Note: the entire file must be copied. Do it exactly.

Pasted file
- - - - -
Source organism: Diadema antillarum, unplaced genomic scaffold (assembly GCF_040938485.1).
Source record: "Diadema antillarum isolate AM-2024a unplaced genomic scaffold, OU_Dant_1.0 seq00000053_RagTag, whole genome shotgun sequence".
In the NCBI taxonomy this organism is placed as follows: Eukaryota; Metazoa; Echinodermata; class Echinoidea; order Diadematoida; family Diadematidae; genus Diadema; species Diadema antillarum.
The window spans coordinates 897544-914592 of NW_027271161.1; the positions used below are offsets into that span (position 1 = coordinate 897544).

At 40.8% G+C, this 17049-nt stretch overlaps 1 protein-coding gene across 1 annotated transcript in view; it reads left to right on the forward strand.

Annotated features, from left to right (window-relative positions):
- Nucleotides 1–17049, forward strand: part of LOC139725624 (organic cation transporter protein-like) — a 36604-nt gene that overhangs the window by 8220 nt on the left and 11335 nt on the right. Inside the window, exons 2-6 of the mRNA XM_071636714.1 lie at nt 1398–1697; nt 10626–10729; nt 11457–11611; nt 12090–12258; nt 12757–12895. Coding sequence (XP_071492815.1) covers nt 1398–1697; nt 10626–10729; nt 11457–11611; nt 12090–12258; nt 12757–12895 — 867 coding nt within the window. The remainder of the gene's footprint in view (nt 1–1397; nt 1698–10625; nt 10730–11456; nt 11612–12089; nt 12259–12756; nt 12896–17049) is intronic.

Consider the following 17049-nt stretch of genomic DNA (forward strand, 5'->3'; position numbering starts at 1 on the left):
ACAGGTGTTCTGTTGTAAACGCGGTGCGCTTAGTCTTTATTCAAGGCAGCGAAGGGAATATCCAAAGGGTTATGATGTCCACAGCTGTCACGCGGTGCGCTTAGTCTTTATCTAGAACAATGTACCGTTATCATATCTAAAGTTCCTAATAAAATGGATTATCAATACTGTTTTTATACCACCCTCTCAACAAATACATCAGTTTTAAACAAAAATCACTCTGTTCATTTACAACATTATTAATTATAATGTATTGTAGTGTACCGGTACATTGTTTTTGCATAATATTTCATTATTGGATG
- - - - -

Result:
Source organism: Diadema antillarum, unplaced genomic scaffold (assembly GCF_040938485.1).
Source record: "Diadema antillarum isolate AM-2024a unplaced genomic scaffold, OU_Dant_1.0 seq00000053_RagTag, whole genome shotgun sequence".
In the NCBI taxonomy this organism is placed as follows: Eukaryota; Metazoa; Echinodermata; class Echinoidea; order Diadematoida; family Diadematidae; genus Diadema; species Diadema antillarum.
The window spans coordinates 897544-914592 of NW_027271161.1; the positions used below are offsets into that span (position 1 = coordinate 897544).

At 40.8% G+C, this 17049-nt stretch overlaps 1 protein-coding gene across 1 annotated transcript in view; it reads left to right on the forward strand.

Annotated features, from left to right (window-relative positions):
- Nucleotides 1–17049, forward strand: part of LOC139725624 (organic cation transporter protein-like) — a 36604-nt gene that overhangs the window by 8220 nt on the left and 11335 nt on the right. Inside the window, exons 2-6 of the mRNA XM_071636714.1 lie at nt 1398–1697; nt 10626–10729; nt 11457–11611; nt 12090–12258; nt 12757–12895. Coding sequence (XP_071492815.1) covers nt 1398–1697; nt 10626–10729; nt 11457–11611; nt 12090–12258; nt 12757–12895 — 867 coding nt within the window. The remainder of the gene's footprint in view (nt 1–1397; nt 1698–10625; nt 10730–11456; nt 11612–12089; nt 12259–12756; nt 12896–17049) is intronic.

Consider the following 17049-nt stretch of genomic DNA (forward strand, 5'->3'; position numbering starts at 1 on the left):
ACAGGTGTTCTGTTGTAAACGCGGTGCGCTTAGTCTTTATTCAAGGCAGCGAAGGGAATATCCAAAGGGTTATGATGTCCACAGCTGTCACGCGGTGCGCTTAGTCTTTATCTAGAACAATGTACCGTTATCATATCTAAAGTTCCTAATAAAATGGATTATCAATACTGTTTTTATACCACCCTCTCAACAAATACATCAGTTTTAAACAAAAATCACTCTGTTCATTTACAACATTATTAATTATAATGTATTGTAGTGTACCGGTACATTGTTTTTGCATAATATTTCATTATTGGATG